After a series of misunderstandings, the head of an aerospace research laboratory begins to suspect his new girlfriend is a Russian spy.After a series of misunderstandings, the head of an aerospace research laboratory begins to suspect his new girlfriend is a Russian spy.After a series of misunderstandings, the head of an aerospace research laboratory begins to suspect his new girlfriend is a Russian spy.
That might have been bad because this was the best of Doris Day's films in the late sixties as she was beginning a downward drop in her box office appeal. The Glass Bottom Boat was the second film she did with Rod Taylor as co-star and the first of two she did with Frank Tashlin as director. And this one was the best product in both associations.
Doris works in public relations at a space lab in California where scientist Rod Taylor is developing new stuff for the Defense Department and NASA. She also doubles and helps her dad Arthur Godfrey on his glass bottom boat tourist vehicle. One of the things I like best about The Glass Bottom Boat is Doris sings again on screen, once in a nice duet with Arthur Godfrey on his ever present ukulele. She also sings her most famous song, Que Sera Sera once again for a new generations of film fans.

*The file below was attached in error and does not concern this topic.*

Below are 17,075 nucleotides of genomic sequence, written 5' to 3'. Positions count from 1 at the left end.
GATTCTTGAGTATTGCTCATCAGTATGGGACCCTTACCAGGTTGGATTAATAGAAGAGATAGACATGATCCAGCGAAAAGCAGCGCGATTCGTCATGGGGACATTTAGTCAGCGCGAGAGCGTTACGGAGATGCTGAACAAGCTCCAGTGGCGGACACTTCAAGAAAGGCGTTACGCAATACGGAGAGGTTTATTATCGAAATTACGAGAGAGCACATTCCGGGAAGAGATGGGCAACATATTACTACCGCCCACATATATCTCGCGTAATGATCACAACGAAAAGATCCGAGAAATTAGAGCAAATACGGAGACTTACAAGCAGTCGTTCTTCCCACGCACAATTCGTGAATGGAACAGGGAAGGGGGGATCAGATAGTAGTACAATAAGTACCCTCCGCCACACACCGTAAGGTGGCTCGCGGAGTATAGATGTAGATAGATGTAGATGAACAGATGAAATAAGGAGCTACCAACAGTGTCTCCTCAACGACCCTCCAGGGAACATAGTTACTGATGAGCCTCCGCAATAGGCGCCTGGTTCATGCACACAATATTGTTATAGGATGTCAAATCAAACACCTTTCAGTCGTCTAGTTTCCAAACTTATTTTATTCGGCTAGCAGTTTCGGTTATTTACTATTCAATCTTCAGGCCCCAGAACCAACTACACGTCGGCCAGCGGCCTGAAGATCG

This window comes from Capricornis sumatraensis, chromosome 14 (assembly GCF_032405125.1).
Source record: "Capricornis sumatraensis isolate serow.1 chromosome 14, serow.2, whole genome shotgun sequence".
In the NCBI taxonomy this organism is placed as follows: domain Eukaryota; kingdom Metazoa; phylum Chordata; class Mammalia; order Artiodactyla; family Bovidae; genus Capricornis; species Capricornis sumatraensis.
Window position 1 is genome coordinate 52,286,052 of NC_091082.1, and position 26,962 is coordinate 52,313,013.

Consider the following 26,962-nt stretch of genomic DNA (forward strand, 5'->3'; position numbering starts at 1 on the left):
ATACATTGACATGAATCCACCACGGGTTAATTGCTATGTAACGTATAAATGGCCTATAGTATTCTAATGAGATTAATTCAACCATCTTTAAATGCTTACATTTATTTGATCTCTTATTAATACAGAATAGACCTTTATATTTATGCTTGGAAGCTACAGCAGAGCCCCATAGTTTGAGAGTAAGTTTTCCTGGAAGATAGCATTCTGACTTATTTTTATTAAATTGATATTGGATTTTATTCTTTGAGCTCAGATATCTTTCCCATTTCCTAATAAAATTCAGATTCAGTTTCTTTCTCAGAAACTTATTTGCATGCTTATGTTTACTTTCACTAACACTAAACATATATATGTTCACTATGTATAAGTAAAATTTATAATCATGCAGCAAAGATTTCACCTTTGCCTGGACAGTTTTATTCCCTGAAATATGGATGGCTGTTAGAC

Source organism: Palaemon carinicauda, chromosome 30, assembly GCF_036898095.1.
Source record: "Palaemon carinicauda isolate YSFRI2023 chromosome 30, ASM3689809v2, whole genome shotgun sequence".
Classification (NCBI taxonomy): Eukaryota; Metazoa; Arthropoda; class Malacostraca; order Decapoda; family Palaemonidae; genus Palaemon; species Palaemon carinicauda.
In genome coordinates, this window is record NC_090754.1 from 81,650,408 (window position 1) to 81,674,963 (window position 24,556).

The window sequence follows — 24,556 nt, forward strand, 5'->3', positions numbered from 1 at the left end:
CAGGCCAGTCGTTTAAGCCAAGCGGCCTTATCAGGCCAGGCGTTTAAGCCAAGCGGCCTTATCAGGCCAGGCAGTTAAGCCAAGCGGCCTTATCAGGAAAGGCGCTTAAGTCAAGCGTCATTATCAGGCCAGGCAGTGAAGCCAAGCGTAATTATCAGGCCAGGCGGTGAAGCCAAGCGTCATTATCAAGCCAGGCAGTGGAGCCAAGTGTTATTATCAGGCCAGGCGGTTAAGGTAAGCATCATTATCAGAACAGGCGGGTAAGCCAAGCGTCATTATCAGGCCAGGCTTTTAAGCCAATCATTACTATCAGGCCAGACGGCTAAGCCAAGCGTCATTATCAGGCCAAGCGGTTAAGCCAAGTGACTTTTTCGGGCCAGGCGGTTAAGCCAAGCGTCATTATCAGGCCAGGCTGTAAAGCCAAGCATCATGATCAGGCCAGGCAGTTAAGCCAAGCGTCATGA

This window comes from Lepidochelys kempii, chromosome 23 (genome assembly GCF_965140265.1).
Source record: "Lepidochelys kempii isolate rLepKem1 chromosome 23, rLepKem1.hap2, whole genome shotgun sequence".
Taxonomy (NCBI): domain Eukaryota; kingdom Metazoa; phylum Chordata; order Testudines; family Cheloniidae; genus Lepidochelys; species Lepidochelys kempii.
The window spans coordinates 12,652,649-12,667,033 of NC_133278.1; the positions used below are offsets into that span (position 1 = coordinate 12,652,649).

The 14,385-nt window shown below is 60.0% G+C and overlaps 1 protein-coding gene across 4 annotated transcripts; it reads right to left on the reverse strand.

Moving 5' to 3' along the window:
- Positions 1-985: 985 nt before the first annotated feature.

One thing about Doris's later films, she always had excellent supporting casts and this one is loaded with some very funny people like, Edward Andrews, John McGiver, Paul Lynde, Dom DeLuise, Dick Martin, George Tobias, and Alice Pearce. They all fill roles that you would expect from them.
The Glass Bottom Boat has Rod Taylor concerned with plant security in regard to his top secret work. An overzealous security guard played by Paul Lynde overhears Doris call her dog on the phone. What she does is that in order to give the pooch some exercise during the day she calls her own number, counts the rings and then says something to the unanswered phone. It's for the dog to get exercise because he runs around like a maniac when the phone rings.
From that we deduce that Doris is a Soviet spy and the real CIA in the person of Eric Fleming is called in. This was Fleming's last big screen appearance before he was drowned on location in Peru. A very sad end to a career that might have been the equal of his Rawhide co-star, Clint Eastwood.
Seeing Paul Lynde in drag, questioning an inept spy played by Dom DeLuise is worth seeing this film alone.
- May 24, 2007